Keith Johnson Photographs



I made the pilgrimage to the Whitney for the Eggleston retro and I left feeling rewarded. The guy can sure see and has always been able to see, but in a way that challenges what photographs are supposed to look like.

In 1975 when I was finishing graduate school we did b&w or most of us did. Most everyone except Eggleston, Shore and Sternfeld. There were others of course but those three guys were the ones who gave the rest of us license. I always understood Shore and Sternfeld but my relationship with Eggleston was love/hate. He didn’t make pictures that looked like pictures we were supposed to make. He used color in a way that confounded what color had been used for. He could make dye transfer prints which of course no one could afford, but he made pictures that made you sit up and take notice. Inside of ovens, freezers for God’s sake, under beds and pictures of dogs drinking muddy water. Who made such pictures and why?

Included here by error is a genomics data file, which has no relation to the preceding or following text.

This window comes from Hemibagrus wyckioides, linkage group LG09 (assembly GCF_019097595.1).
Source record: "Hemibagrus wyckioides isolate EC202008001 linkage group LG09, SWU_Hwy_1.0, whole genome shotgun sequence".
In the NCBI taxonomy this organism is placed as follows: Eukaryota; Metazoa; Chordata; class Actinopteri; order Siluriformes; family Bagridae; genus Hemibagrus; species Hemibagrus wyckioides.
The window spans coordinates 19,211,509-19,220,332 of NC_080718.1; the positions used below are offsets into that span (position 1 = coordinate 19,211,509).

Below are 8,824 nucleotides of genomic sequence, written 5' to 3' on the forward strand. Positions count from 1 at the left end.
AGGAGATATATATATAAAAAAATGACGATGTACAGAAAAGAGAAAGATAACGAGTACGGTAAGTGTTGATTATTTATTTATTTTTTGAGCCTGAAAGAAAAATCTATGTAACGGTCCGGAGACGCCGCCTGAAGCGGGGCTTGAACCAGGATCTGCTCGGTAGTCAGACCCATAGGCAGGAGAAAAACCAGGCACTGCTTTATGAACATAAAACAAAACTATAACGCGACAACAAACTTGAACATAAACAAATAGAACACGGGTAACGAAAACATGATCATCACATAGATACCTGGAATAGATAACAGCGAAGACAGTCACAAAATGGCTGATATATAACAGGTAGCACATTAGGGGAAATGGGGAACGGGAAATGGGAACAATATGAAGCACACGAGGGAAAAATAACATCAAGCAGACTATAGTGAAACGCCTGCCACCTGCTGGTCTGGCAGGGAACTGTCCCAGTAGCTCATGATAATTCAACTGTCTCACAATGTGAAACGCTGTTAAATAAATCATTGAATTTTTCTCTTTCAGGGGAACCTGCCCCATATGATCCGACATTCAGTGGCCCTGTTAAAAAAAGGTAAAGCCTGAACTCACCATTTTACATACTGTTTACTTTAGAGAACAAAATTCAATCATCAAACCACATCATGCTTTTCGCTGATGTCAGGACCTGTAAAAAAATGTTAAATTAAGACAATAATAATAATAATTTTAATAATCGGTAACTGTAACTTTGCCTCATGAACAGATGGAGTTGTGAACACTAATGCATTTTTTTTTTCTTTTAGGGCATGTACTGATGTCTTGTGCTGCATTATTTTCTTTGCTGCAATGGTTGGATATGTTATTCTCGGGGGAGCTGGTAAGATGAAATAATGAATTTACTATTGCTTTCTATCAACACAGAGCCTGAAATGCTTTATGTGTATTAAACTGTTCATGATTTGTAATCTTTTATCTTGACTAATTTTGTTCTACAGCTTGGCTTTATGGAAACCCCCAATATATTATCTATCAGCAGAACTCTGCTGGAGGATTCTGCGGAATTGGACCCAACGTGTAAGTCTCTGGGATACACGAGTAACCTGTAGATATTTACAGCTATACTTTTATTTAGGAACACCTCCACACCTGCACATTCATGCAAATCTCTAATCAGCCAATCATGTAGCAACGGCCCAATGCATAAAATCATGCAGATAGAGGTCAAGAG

The prints at the Whitney were surprisingly dark and heavy handed. I expected to see prints done in the fashion of the way the pictures had been portrayed in reproductions. They all worked, of course, but not the look I had expected. It was a pleasure to see the work at moderate sizes, most were about 20×24 and they read well.

I left with my love/hate feelings intact although leaning more toward love than hate. There are still several (ok many) pictures that leave me wondering but then there is always a killer picture nearby. The book is a real disappointment as the reproductions are not first rate. The show is down Jan 27 so see it while you can.

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